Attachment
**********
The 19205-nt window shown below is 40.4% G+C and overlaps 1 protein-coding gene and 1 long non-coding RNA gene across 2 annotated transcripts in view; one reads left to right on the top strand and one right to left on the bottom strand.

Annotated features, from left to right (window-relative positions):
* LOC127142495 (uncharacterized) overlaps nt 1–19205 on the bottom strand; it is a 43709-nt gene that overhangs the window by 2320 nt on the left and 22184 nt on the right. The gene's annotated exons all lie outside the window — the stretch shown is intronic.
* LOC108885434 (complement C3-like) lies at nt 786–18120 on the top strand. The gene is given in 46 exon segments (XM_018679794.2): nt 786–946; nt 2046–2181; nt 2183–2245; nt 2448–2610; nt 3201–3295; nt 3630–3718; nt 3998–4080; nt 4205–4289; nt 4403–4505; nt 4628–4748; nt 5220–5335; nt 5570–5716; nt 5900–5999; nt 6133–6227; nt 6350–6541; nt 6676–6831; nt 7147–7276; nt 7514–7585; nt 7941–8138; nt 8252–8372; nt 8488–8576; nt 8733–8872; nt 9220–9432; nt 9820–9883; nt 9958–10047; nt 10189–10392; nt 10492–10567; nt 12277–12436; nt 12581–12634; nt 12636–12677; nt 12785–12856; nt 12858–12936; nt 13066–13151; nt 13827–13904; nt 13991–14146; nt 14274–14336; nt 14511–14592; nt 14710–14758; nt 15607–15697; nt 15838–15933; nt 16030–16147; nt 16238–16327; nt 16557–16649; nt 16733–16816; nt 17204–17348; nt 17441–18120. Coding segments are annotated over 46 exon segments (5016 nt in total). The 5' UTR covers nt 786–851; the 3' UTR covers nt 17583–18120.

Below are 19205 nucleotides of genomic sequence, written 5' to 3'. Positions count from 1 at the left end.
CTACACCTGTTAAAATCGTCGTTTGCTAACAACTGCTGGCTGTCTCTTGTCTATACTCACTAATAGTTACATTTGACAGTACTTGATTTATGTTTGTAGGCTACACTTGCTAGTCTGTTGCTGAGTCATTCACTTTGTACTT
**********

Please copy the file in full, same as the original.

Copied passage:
The 19205-nt window shown below is 40.4% G+C and overlaps 1 protein-coding gene and 1 long non-coding RNA gene across 2 annotated transcripts in view; one reads left to right on the top strand and one right to left on the bottom strand.

Annotated features, from left to right (window-relative positions):
* LOC127142495 (uncharacterized) overlaps nt 1–19205 on the bottom strand; it is a 43709-nt gene that overhangs the window by 2320 nt on the left and 22184 nt on the right. The gene's annotated exons all lie outside the window — the stretch shown is intronic.
* LOC108885434 (complement C3-like) lies at nt 786–18120 on the top strand. The gene is given in 46 exon segments (XM_018679794.2): nt 786–946; nt 2046–2181; nt 2183–2245; nt 2448–2610; nt 3201–3295; nt 3630–3718; nt 3998–4080; nt 4205–4289; nt 4403–4505; nt 4628–4748; nt 5220–5335; nt 5570–5716; nt 5900–5999; nt 6133–6227; nt 6350–6541; nt 6676–6831; nt 7147–7276; nt 7514–7585; nt 7941–8138; nt 8252–8372; nt 8488–8576; nt 8733–8872; nt 9220–9432; nt 9820–9883; nt 9958–10047; nt 10189–10392; nt 10492–10567; nt 12277–12436; nt 12581–12634; nt 12636–12677; nt 12785–12856; nt 12858–12936; nt 13066–13151; nt 13827–13904; nt 13991–14146; nt 14274–14336; nt 14511–14592; nt 14710–14758; nt 15607–15697; nt 15838–15933; nt 16030–16147; nt 16238–16327; nt 16557–16649; nt 16733–16816; nt 17204–17348; nt 17441–18120. Coding segments are annotated over 46 exon segments (5016 nt in total). The 5' UTR covers nt 786–851; the 3' UTR covers nt 17583–18120.

Below are 19205 nucleotides of genomic sequence, written 5' to 3'. Positions count from 1 at the left end.
CTACACCTGTTAAAATCGTCGTTTGCTAACAACTGCTGGCTGTCTCTTGTCTATACTCACTAATAGTTACATTTGACAGTACTTGATTTATGTTTGTAGGCTACACTTGCTAGTCTGTTGCTGAGTCATTCACTTTGTACTT